CNN reported this afternoon that an arrest warrant had been issued for Iraqi Vice President Tareq al-Hashemi by the Judicial Commitee with the charge of terrorism.  Omar al-Saleh (Al Jazeera) terms it a "poltical crisis" and states, "The government says this has nothing to do with the US withdrawal, that this has nothing to do with the prime minister consolidating his grip on power.  However, members of al-Iraqiya bloc, which Hashimis is a member of, say 'No, [Maliki] is trying to be a dictator."  Sam Dagher (Wall St. Journal) observes, "The arrest warrant puts Mr. Maliki on a possible collision course with the Kurds, who run their own semiautonomous region in the north and participate in the central government but have longstanding disputes with Baghdad over oil and land; and with Sunni Arabs in provinces like Anbar, Diyala, Nineveh and Salahuddin who have pressed in recent weeks for more autonomy from Baghdad with the backing of the Kurds."

What the hell is going on? 

Over the weekend, Nouri went for another power grab. 

It actually started before Saturday but the press was ga-ga over photo-ops.  'Last soldier out! No, really, last US soldier out! Except for the ones still there! Don't look behind the curtain!'   And apparently covering for Barack was more important than telling Americans what was taking place in Iraq.

Late Saturday night online (Sunday in print), Liz Sly (Washington Post) noted that the 'government' in Iraq is "unraveling faster than had been anticipated Saturday." Really?  All in one day.  Well,  no, not in one day.  She continued,  "In recent days, the homes of top Sunni politicians in the fortified Green Zone have been ringed by tanks and armored personnel carriers, and rumors are flying that arrest warrants will be issued for other Sunni leaders."



"In recent days."  

Golly, seems to me if you know -- for even just one damn day -- that Nouri's goons -- in tanks, no less -- are 'ringing' his political opponents home, you report it then.  Yet even with Sly reporting this late Saturday -- by which point it was already all over the Iraqi media -- you had Jim Axlerod (CBS News) filing garbage and crap and pretending that was covering Iraq. 

The targeting of Tareq al-Hashemi only ensured that Nouri's power-grab became more obvious.  For months before that happened, you had Iraqiya, the Kurds and Moqtada al-Sadr calling on Nouri to honor The Erbil Agreement and stating that he was ruling like a dictator --  Ayad Allawi said it outright to a British publication; Saleh al-Mutlaq told CNN Nouri was the new Saddam.  We'll come back to The Erbil Agreement because the US government officially trashed it this week -- but the US press 'forgot' to report that.  Imagine that.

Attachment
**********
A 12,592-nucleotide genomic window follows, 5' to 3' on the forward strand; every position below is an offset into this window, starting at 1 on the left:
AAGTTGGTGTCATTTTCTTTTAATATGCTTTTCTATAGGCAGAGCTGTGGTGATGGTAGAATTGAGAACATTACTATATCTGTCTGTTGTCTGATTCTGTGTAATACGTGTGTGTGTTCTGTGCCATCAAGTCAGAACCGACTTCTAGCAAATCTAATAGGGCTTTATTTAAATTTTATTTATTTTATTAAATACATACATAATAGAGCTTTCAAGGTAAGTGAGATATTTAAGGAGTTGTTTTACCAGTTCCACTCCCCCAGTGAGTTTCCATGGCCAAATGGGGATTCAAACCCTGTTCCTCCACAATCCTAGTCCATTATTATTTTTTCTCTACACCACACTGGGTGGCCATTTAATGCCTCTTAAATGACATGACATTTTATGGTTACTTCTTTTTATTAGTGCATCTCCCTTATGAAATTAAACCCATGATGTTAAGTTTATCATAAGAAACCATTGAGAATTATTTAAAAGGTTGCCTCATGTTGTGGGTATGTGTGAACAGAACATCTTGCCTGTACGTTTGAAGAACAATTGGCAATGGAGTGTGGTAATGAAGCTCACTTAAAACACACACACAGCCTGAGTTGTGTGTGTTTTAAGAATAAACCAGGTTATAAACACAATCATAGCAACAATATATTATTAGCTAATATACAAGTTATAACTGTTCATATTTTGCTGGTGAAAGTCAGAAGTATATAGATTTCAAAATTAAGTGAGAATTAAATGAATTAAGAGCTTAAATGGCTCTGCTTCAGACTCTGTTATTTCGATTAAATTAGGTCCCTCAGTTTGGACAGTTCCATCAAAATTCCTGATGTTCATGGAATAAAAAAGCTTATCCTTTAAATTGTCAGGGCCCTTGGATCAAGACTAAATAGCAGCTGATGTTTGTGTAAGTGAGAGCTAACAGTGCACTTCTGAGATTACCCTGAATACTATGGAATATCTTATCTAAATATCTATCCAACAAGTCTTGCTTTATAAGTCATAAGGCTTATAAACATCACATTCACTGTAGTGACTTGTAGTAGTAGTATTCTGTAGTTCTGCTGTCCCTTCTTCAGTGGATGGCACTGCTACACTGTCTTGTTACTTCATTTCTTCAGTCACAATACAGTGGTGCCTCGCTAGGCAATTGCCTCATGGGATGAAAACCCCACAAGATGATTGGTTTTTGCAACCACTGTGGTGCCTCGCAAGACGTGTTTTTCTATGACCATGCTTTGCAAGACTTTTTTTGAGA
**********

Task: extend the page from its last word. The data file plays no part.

May they cut off his cock and shove it down his throat.  Let's talk Iraqi women.  Sophie Ghaziri (Al Arabiya) explained last month how the US-led Iraq War destroyed the status of women in Iraq:

Women in the country once had a place in society; held prominent and important roles across the public and private sectors. But after two wars, an authoritarian administration and U.N. sanctions Iraq has been left crippled with most women struggling to meet their most basic needs; most living in poverty.
The daily life of ordinary, poor women in Iraq is tough as they are without income, social security and are constantly at risk of being abused. Not to mention the women who still remain locked up in Iraqi prisons for unspecified reasons, or as blackmail to get their male loved ones to hand themselves over to security forces and confess to charges the government has brought against them.
Those women are the ones that sparked protests in Iraq over the last couple of months. Those women are the ones who face daily abuse, torture and no respect. The plight of female detainees brought thousands onto to the streets carrying placards of those who still remain behind bars, looking for justice.

In Margaret Atwood's novel The Handmaid's Tale, fundamentalist militias take over the United States and women lose all rights and agency.  What was a brilliant but scary novel has become reality for Iraqi women. 

Symbolism matters in Iraq today and has mattered.  Canada deserves applause for their recent move.  Fan-Yee Suen (CTV News) reported Monday on Stephanie Duhaime: